Peter Martins' new “Friandises”
“Friandises, ” “Divertimento from ‘Le Baiser de la Fée’” and “Union Jack.”
“Friandises,” a suite of dances composed by Christopher Rouse, had the first of two premieres in dance form Friday at the New York State Theater. In this instance the ballet was choreographed by Peter Martins. On February 22 the music will again be used in another new work, this time by Adam Hougland for the Juilliard Dance Ensemble. “Friandises” was co-commissioned by Juilliard and New York City Ballet, a highly unusual venture. It came about because Juilliard is one hundred years old this year and wanted something special to celebrate it. Rouse, a well-known composer who teaches at Juilliard, has long been interested in composing a dance work, and the joint commission made it economically feasible.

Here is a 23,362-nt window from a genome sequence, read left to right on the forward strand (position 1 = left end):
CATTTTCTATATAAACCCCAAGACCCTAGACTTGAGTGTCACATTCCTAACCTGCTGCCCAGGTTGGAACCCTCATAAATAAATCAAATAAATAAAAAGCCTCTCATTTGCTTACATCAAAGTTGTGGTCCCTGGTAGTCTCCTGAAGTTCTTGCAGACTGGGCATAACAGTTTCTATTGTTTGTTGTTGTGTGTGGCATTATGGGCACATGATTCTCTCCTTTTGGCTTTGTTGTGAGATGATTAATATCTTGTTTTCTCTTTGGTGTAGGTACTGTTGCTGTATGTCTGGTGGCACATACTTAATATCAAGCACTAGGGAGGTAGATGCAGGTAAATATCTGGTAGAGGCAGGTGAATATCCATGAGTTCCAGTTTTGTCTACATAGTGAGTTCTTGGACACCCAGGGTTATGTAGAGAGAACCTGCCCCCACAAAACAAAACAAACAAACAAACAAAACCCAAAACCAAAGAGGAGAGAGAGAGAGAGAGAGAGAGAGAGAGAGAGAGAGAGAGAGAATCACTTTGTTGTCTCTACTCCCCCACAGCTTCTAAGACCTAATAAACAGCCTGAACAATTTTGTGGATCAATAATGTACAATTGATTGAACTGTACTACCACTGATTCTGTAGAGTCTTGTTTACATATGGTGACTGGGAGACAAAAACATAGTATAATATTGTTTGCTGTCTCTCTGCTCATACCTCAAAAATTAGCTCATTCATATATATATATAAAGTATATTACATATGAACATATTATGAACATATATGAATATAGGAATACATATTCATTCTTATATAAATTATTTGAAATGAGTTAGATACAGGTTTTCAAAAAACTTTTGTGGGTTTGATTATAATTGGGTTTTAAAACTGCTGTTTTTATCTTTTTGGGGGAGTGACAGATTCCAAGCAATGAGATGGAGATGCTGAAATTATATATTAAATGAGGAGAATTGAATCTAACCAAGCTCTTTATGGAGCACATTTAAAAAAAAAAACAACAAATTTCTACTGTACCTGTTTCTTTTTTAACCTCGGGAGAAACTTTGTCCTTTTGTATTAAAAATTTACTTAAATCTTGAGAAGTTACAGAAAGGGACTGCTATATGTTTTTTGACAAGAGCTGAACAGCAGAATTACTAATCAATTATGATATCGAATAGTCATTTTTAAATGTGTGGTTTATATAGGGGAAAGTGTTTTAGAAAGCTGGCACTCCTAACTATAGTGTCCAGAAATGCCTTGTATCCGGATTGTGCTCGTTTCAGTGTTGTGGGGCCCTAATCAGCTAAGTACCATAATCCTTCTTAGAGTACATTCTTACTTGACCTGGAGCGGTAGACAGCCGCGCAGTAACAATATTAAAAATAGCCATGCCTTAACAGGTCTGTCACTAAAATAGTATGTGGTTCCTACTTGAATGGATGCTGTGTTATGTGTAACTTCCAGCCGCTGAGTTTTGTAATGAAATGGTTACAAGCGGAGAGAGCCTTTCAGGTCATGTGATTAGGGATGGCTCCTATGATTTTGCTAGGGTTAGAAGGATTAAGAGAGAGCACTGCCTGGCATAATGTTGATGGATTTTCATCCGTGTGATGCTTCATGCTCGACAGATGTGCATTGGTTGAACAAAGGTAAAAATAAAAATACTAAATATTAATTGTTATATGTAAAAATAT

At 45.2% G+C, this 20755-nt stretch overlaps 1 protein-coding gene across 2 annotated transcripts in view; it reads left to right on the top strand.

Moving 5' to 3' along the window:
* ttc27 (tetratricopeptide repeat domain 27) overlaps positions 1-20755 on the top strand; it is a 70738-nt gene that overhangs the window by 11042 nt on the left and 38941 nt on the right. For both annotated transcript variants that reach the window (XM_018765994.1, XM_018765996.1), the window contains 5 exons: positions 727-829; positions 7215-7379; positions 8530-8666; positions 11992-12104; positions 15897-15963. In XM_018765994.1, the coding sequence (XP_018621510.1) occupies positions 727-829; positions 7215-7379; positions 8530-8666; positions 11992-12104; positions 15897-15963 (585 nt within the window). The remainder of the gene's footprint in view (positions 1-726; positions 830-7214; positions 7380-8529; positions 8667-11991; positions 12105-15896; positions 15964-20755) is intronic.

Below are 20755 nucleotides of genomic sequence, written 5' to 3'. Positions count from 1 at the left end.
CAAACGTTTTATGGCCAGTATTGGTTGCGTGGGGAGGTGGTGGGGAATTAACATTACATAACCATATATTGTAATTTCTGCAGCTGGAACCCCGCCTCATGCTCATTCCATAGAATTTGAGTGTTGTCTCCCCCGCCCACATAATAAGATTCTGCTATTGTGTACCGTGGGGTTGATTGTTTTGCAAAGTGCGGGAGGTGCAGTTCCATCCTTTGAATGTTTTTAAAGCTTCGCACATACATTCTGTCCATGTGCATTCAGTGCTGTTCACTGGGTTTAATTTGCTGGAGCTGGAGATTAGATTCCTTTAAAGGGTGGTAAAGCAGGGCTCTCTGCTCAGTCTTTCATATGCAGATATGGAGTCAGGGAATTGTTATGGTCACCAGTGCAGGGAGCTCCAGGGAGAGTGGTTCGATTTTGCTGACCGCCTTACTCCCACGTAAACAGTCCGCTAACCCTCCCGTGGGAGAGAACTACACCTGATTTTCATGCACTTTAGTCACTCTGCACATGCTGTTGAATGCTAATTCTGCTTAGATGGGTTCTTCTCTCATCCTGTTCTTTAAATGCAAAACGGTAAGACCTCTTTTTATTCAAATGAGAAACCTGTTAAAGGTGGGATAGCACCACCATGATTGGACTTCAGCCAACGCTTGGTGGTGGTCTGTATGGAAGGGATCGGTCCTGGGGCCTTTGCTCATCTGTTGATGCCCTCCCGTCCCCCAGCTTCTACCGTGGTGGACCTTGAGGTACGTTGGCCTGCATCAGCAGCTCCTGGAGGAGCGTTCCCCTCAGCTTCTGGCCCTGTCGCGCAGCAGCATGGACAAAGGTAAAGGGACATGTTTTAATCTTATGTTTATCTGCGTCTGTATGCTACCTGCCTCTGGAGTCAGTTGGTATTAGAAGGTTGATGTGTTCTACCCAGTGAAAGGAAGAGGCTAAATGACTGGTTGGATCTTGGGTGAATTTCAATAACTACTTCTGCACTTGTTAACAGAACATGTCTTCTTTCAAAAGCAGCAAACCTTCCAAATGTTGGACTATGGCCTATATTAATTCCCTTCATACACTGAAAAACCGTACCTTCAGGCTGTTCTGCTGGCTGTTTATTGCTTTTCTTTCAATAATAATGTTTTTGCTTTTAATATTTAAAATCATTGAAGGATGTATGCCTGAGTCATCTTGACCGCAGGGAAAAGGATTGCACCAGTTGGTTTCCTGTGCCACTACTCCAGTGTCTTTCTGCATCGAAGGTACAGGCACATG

Stories, Complete and Incomplete
“Donizetti Variations”, “Octet”, “Fancy Free”
Balanchine’s “Donizetti Variations” is an Italian bon-bon, obviously inspired by the fleet, gracious, and warm-hearted dancing of Bournonville. Like so many of Balanchine’s plotless romps, it gives the feeling of starting in the middle of a longer work, one set in some mythical land where Spain, Italy, and Denmark meet, and where everyone is young and beautiful. Ashley Bouder and Andrew Veyette made their debuts as the anonymous couple with lots of energetic friends. Bouder’s legs went out from under her as she shot on for her first entrance, but she shrugged the mishap off like a pro and danced with an exuberant femininity, tempering her power (her extended leg in the pas de chat volé seemed to reach beyond her head) with graceful details and elegant grace notes. Veyette, too, seemed inspired, and his beats, in the deceptively difficult variations, were clean and sharp and his demeanor elegant and generous.